Tan came about in a very natural way through necessity. 2019 really kicked my ass in a number of ways, through adversity and also tragedy. I needed to wipe the slate clean, while also confronting some of the things in my head. The song Tan (written by the outstanding Monteagle) seemed to travel parallel with how I was feeling. Meandering and bare, his prose had a heaviness to them that also struck me with their simplicity. So Dustin and I headed out across the country on a road trip with his dog and a 35mm camera. Everything was stripped down to the bare essentials. We shot on 5222 B&W stock on old medium format still lens. We had little else but our eyes to shape the image. Without anyone with us, we had to assume a hundred different roles along the way. With the restrictions, it actually gave us absolute freedom to explore where we wanted and spiral down our own rabbit hole. Winding through strange small towns along the way, I focused on the ordinary and instill the images with something eerie, evocative and sometimes foreboding. Something that matched the unexplainable anxiety-ridden mess inside my head. I like the process of slowing down and really perfecting each frame. So often people just shoot, shoot, shoot with almost a disposable mentality to their subjects. This was exactly what Dustin and I wanted to fight against. I had an extensive list of moments I was looking for (a blind shotlist); things that would help guide us to where we inevitably found success. Sometimes we would find an insanely beautiful image, something we both were drawn to, but it didn’t express an element of motion or fit a tone we were after, so we had to pack up the camera and keep moving.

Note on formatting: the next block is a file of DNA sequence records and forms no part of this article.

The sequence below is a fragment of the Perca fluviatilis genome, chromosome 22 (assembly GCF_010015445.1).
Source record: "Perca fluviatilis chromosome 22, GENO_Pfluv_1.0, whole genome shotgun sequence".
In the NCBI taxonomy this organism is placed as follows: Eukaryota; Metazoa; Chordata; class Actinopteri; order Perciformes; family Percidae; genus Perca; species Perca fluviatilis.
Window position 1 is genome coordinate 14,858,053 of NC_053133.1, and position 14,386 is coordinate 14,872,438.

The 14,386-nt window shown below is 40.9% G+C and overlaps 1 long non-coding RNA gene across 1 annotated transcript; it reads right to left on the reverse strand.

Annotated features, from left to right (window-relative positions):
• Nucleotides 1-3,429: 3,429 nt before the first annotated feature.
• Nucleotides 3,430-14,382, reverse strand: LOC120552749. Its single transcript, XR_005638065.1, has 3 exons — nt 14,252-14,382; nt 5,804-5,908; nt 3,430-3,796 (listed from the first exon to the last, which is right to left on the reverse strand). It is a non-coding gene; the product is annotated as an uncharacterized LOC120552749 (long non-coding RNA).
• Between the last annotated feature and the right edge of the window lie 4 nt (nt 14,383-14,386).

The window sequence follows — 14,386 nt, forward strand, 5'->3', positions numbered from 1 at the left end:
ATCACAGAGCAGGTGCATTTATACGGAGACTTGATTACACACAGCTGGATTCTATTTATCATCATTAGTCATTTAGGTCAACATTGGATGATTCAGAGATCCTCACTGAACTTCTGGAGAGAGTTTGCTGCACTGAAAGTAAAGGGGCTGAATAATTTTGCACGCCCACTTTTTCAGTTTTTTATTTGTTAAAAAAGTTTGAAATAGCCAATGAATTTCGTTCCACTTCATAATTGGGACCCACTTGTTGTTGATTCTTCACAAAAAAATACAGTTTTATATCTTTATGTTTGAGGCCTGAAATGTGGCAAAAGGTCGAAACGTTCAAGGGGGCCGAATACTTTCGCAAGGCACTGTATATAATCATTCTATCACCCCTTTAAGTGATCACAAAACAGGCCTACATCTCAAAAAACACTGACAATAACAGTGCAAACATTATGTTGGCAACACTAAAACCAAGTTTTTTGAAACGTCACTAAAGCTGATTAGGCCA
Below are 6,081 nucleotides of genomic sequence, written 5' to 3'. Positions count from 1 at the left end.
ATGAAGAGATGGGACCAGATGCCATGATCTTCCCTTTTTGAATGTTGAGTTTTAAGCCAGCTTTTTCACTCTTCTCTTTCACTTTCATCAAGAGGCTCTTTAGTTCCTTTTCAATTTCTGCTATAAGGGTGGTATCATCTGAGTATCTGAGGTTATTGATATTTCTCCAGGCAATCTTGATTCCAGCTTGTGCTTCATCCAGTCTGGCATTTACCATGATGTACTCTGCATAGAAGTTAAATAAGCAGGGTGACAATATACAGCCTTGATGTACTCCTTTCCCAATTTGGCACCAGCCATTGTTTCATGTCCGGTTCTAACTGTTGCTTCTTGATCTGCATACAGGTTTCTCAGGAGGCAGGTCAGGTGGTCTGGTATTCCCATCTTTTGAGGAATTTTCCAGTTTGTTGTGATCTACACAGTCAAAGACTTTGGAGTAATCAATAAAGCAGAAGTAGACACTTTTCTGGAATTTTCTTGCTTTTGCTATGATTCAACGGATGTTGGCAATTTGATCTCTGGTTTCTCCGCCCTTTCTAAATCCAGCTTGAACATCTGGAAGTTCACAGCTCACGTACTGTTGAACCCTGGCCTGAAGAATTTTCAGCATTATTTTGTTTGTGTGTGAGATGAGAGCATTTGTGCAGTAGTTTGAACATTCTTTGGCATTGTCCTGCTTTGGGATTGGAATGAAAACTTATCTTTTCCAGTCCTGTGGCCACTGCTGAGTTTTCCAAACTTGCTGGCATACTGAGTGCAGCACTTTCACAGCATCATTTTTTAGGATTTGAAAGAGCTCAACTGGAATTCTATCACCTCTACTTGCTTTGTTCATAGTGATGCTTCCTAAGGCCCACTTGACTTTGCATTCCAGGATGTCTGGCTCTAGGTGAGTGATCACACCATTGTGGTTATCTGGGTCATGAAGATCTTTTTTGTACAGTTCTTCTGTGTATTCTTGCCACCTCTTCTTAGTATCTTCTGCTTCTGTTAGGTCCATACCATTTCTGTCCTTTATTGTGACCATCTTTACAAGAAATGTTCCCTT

Daniel Henry has always been drawn towards visual art from a very early age. Growing up in a family who’s focus was on science and mathematics, he pushed back to pursue photography and other visual languages. Getting his hands dirty with developing and printing his own photo projects, he soon continued on his path towards filmmaking. Being drawn to the often overlooked, Daniel finds interest in atmosphere and how the environment effects the subject. Working with clients such as Foster the People, Kurt Vile, and Vanessa Carlton, he continues to hone his style. Drawing inspiration from photography, he strives to create atmosphere and mood; something unique yet familiar at the same time.